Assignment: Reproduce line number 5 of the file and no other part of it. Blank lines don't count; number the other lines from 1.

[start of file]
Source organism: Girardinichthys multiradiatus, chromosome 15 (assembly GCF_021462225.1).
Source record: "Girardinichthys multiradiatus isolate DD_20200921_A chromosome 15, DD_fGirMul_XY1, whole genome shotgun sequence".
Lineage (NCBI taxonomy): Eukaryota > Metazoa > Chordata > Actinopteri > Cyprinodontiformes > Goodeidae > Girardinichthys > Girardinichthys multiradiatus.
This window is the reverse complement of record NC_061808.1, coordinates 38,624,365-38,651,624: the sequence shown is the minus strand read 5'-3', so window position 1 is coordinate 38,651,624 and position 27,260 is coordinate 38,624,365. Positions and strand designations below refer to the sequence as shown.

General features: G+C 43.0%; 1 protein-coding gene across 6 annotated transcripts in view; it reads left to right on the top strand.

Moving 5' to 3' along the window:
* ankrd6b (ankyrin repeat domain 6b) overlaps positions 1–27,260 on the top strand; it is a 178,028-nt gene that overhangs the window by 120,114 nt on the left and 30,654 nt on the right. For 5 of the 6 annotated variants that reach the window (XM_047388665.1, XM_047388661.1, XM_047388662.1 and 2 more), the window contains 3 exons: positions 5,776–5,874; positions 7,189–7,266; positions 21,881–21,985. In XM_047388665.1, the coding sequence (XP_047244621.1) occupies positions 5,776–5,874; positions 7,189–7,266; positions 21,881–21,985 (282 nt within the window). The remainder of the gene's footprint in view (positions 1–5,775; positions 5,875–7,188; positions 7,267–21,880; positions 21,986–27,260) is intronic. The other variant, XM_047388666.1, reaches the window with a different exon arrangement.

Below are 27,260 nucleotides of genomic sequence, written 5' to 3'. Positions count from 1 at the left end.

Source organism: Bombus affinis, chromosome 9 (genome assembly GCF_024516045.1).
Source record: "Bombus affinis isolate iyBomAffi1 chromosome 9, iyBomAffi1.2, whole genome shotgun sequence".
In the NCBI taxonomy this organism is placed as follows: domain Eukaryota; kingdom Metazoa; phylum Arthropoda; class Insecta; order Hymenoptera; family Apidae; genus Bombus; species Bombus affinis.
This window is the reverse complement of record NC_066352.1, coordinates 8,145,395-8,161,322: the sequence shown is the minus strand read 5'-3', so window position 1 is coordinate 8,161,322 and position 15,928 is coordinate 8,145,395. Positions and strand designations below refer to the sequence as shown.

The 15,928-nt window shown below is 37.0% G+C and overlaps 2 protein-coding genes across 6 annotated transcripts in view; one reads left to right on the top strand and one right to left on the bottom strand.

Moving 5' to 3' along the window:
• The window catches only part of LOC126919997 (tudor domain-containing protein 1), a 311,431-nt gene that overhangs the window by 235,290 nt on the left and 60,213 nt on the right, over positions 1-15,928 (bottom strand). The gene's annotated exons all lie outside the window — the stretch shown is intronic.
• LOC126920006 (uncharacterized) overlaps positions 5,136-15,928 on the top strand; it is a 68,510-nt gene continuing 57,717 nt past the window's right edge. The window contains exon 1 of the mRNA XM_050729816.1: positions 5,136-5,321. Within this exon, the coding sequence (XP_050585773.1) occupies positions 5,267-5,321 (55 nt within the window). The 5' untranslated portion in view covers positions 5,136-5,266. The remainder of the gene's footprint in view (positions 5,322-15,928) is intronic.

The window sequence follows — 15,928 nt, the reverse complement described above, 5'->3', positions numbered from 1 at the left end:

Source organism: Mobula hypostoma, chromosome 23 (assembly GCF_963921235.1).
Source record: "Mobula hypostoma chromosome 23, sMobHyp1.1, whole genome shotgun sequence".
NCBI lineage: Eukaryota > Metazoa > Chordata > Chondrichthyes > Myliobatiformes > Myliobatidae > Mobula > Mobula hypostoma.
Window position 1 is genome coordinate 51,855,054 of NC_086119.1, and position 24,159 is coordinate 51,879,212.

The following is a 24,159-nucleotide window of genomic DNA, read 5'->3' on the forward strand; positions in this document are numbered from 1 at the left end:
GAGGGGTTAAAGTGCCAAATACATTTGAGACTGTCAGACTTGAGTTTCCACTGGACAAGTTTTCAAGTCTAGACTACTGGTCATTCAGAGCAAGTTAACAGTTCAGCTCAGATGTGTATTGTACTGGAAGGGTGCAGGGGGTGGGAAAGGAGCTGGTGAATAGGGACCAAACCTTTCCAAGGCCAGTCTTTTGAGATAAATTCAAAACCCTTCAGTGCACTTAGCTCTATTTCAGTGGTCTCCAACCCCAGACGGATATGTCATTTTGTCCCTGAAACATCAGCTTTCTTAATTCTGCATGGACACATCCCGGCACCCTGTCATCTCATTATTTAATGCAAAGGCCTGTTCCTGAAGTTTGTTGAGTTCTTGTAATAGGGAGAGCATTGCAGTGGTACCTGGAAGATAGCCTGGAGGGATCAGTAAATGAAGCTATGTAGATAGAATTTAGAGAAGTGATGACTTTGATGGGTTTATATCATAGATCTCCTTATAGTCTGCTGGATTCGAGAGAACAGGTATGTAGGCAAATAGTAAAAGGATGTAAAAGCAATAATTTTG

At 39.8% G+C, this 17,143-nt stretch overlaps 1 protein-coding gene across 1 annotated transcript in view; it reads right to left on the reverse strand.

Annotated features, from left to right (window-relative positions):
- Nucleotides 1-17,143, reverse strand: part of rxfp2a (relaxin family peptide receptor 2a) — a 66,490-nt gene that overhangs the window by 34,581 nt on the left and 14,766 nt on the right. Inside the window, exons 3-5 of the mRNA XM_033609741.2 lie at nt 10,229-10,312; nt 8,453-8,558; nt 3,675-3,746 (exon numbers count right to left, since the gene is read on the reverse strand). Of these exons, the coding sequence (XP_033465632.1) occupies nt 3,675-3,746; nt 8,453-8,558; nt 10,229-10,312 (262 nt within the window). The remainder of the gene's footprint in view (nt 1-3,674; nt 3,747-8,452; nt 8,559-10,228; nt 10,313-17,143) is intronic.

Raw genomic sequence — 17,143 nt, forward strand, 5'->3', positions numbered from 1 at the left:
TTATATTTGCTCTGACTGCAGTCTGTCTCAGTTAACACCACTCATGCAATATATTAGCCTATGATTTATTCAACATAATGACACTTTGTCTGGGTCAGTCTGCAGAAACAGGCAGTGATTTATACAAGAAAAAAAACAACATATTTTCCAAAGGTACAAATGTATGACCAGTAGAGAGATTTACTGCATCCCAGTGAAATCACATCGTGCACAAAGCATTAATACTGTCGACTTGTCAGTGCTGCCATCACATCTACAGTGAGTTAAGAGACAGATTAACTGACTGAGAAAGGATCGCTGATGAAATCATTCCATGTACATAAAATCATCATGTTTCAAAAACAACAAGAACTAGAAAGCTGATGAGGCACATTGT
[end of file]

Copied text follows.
General features: G+C 43.0%; 1 protein-coding gene across 6 annotated transcripts in view; it reads left to right on the top strand.